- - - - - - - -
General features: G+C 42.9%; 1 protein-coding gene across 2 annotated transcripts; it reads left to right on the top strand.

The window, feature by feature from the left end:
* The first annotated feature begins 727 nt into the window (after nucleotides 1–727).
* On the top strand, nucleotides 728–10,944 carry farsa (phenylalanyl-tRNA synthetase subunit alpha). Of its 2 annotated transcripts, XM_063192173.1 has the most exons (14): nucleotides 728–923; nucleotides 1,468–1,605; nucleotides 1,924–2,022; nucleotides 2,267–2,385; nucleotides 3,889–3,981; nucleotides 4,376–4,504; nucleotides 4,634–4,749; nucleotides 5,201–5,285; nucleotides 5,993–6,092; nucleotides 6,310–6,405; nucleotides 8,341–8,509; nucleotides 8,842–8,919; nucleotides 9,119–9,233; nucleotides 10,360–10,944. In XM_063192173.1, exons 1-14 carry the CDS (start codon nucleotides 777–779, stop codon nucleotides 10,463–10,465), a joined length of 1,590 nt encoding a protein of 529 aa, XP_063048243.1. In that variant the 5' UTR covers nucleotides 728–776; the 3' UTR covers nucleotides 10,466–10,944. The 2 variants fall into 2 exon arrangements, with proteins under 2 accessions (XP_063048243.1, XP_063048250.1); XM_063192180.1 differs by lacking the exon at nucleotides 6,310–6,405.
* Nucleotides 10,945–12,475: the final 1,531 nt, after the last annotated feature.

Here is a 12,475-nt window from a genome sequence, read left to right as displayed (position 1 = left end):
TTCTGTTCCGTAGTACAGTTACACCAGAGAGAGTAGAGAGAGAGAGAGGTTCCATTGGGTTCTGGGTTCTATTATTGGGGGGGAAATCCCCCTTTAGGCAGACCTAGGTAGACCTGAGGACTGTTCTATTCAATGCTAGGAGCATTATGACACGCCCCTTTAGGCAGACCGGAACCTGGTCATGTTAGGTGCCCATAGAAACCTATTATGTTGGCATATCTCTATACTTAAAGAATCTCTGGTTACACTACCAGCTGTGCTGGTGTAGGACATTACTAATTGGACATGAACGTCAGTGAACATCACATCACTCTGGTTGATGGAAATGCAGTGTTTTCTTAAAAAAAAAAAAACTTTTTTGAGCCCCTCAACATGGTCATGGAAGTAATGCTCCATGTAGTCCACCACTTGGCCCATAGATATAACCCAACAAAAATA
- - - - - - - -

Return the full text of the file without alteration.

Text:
General features: G+C 42.9%; 1 protein-coding gene across 2 annotated transcripts; it reads left to right on the top strand.

The window, feature by feature from the left end:
* The first annotated feature begins 727 nt into the window (after nucleotides 1–727).
* On the top strand, nucleotides 728–10,944 carry farsa (phenylalanyl-tRNA synthetase subunit alpha). Of its 2 annotated transcripts, XM_063192173.1 has the most exons (14): nucleotides 728–923; nucleotides 1,468–1,605; nucleotides 1,924–2,022; nucleotides 2,267–2,385; nucleotides 3,889–3,981; nucleotides 4,376–4,504; nucleotides 4,634–4,749; nucleotides 5,201–5,285; nucleotides 5,993–6,092; nucleotides 6,310–6,405; nucleotides 8,341–8,509; nucleotides 8,842–8,919; nucleotides 9,119–9,233; nucleotides 10,360–10,944. In XM_063192173.1, exons 1-14 carry the CDS (start codon nucleotides 777–779, stop codon nucleotides 10,463–10,465), a joined length of 1,590 nt encoding a protein of 529 aa, XP_063048243.1. In that variant the 5' UTR covers nucleotides 728–776; the 3' UTR covers nucleotides 10,466–10,944. The 2 variants fall into 2 exon arrangements, with proteins under 2 accessions (XP_063048243.1, XP_063048250.1); XM_063192180.1 differs by lacking the exon at nucleotides 6,310–6,405.
* Nucleotides 10,945–12,475: the final 1,531 nt, after the last annotated feature.

Here is a 12,475-nt window from a genome sequence, read left to right as displayed (position 1 = left end):
TTCTGTTCCGTAGTACAGTTACACCAGAGAGAGTAGAGAGAGAGAGAGGTTCCATTGGGTTCTGGGTTCTATTATTGGGGGGGAAATCCCCCTTTAGGCAGACCTAGGTAGACCTGAGGACTGTTCTATTCAATGCTAGGAGCATTATGACACGCCCCTTTAGGCAGACCGGAACCTGGTCATGTTAGGTGCCCATAGAAACCTATTATGTTGGCATATCTCTATACTTAAAGAATCTCTGGTTACACTACCAGCTGTGCTGGTGTAGGACATTACTAATTGGACATGAACGTCAGTGAACATCACATCACTCTGGTTGATGGAAATGCAGTGTTTTCTTAAAAAAAAAAAAACTTTTTTGAGCCCCTCAACATGGTCATGGAAGTAATGCTCCATGTAGTCCACCACTTGGCCCATAGATATAACCCAACAAAAATA